When, in 1904, Virginia and Vanessa Stephen and their two brothers left the well-appointed Kensington house of their late parents for their own place in bohemian Bloomsbury, they were full of ideas about how one should live–and think, talk, write and paint–in the new century. They wanted to escape many of the formalities of the Victorian household in which they had grown up: the heavy furniture, darkened rooms, antimacassars and formal dinners. Vanessa painted the walls of their new home white and decorated it with mirrors and Indian shawls. Living in various configurations with their friends and later their spouses and paramours, the sisters orchestrated a series of domestic experiments, scandalous to their aunts and cousins, which ranged from not using table napkins to sharing a house with unmarried men, as Virginia did with her younger brother, Adrian, and their friends John Maynard Keynes and Leonard Woolf, who would later become her husband.
The idea of having no servants, however, was never considered. Although Bloomsbury residences had some modern conveniences, such as electric light, the cooking and cleaning would still have taken two people the entire day. (The living conditions were even more primitive at country houses, so much so that the servants generally hated to work there.) The Stephen siblings brought to Bloomsbury the family’s longtime cook, Sophia Farrell, and a maid, Maud Chart. This was a small staff of help by the upper-middle-class standards of the day: in the Kensington house, six or seven servants had attended to the Stephen clan, which numbered ten. By retaining Farrell and Chart, Virginia and Vanessa sought a compromise. A large staff like the one their mother had employed demanded a lot of time and effort: they would have had to hire and train the servants, resolve disputes between them and possibly supervise their work. But with too few servants, they also would have had to steal time from their writing and painting, since some housekeeping chores would have fallen to them.
Woolf did not feel rich when she was in her 20s, nor was she idle–she started earning money by writing book reviews and articles soon after leaving home–but she and her siblings, and many of the artists and writers in their inner circle of friends, relied on some sort of unearned family money for support. When, in A Room of One’s Own, which she wrote when she was in her 40s, Woolf identifies poverty as a central obstacle for women writers, she is talking about the relative poverty of women compared with the wealth of their husbands and brothers–men of their own class, by which she meant the middle and upper classes.
In A Room of One’s Own Woolf also invents a hypothetical “Shakespeare’s sister,” who shares her brother’s literary genius but dies in penniless obscurity because a woman in Elizabethan England would never have enjoyed the opportunity to exercise her talents. One can imagine another hypothetical figure, “Woolf’s maid,” a poor woman in Georgian England who has to work for a living from the age of 13, cleaning up after the famous writer. After all, Woolf’s famous formulation that a woman writer must have £500 a year and the solitude of her own room in which to write presumes implicitly that there will be servants to make the writer’s meals and clean her house. Many male writers could rely on wives to keep house–as did Dylan Thomas and Robert Graves–even when they couldn’t afford servants. For an ambitious female writer, the only hope was to be able to hire poorer, less educated women to take care of her and her family’s household needs.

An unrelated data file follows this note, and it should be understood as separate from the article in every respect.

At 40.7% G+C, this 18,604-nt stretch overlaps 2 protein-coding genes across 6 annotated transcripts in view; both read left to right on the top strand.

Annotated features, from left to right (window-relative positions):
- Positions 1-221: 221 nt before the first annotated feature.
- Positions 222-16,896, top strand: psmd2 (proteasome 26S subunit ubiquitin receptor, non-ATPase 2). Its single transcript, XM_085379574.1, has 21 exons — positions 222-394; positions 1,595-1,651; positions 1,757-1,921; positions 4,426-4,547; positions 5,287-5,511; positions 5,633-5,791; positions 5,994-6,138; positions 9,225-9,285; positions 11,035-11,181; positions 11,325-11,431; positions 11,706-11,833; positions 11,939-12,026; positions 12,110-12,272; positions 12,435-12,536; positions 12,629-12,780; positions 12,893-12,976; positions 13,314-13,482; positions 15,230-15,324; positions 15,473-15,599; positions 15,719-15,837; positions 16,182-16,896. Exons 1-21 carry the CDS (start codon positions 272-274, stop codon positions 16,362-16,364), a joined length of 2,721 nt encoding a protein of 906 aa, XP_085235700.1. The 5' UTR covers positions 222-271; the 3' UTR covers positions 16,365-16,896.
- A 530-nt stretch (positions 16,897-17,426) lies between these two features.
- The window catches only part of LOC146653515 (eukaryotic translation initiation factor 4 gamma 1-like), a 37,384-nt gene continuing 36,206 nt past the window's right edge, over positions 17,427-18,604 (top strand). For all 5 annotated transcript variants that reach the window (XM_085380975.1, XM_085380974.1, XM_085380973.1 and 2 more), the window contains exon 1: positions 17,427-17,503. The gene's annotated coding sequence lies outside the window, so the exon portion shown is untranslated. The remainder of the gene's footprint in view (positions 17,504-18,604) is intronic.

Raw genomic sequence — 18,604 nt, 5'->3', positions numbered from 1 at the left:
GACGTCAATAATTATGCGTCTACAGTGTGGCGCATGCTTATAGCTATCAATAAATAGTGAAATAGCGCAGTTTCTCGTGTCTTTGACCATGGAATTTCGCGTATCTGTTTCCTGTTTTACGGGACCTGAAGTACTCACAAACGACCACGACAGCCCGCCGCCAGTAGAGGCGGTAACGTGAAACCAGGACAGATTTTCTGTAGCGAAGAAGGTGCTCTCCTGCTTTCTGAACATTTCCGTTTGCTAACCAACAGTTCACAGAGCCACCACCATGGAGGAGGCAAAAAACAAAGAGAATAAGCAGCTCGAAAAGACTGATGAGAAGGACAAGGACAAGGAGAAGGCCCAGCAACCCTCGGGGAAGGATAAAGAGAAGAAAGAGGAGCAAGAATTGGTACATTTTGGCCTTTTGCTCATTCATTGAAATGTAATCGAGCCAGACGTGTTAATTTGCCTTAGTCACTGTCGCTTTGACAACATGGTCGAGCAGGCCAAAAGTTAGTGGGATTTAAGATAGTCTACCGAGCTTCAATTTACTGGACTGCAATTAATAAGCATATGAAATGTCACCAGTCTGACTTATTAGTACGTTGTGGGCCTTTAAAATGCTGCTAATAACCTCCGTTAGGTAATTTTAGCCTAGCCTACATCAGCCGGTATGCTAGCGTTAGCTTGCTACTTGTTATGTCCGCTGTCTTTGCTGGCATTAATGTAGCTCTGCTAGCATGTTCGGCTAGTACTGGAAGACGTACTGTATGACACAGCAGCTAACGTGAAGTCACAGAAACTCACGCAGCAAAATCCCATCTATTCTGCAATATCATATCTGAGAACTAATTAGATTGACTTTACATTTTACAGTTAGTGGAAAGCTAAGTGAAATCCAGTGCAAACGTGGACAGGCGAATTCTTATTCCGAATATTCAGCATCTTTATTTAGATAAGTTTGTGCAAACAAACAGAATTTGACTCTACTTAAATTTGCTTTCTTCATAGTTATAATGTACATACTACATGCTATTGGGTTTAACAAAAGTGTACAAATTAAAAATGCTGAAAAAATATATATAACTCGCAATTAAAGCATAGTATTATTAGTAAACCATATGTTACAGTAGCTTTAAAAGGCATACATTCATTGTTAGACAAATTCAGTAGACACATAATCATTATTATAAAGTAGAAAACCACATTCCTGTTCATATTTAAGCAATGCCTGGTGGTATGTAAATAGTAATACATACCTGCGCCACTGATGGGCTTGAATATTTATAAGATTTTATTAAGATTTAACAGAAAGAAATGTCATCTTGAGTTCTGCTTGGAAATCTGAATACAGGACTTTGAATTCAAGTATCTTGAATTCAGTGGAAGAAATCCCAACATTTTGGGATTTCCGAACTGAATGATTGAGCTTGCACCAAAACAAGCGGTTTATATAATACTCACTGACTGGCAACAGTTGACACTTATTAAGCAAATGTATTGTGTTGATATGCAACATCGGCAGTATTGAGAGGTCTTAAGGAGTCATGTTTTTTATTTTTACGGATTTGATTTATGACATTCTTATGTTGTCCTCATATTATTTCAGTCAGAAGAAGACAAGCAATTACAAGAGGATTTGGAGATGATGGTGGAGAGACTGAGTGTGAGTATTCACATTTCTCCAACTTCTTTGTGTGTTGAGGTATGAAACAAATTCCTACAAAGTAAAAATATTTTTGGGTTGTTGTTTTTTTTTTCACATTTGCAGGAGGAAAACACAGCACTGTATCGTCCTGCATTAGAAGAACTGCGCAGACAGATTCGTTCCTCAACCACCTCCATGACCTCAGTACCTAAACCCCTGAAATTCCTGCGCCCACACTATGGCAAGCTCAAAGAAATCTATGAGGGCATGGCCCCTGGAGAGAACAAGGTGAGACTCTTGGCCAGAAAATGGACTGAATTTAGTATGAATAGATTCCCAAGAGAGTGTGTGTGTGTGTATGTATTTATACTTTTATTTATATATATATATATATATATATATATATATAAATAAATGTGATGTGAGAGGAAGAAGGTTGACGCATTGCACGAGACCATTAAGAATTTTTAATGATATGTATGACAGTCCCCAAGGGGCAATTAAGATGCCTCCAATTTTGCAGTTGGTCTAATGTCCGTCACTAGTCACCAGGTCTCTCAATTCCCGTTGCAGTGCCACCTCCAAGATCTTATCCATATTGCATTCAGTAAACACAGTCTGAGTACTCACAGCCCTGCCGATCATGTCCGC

In Mrs. Woolf and the Servants, a mix of social history, biography and literary criticism, Alison Light takes a sustained look at these servants and their relationships with their artistic, semibohemian, upper-middle-class employers. Though Light spends equal time upstairs and downstairs, the dominant figure of the book is Woolf. The novelist and her friends, of course, left behind a far more voluminous archive of diaries and letters than their servants did, but Woolf’s central place in the book also reflects Light’s literary interests. Light explains that she became curious about Bloomsbury’s servants when she realized while reading Woolf’s diaries how often, and how “viciously,” Woolf wrote about her longtime cook, Nellie Boxall. “Virginia’s relationship with Nellie was as enduring, intimate and intense as any in her life, but it was at an oblique angle to it…. Most literary critics have kept it at arm’s length or shunted it off into social history.” Light digs deeper into Woolf’s experience with servants and pieces together the servants’ stories–a method that allows her to examine, from fresh angles, the institution of domestic servitude, which intimately bound together women of different classes who thought they had little in common and often found each other baffling. Sometimes Light’s subtle analysis gets lost in the sea of biographical and historical details, but it’s hard to complain when the details are so interesting, forming an absorbing collective history of servants in Britain at a time when the culture of domestic service was quickly changing.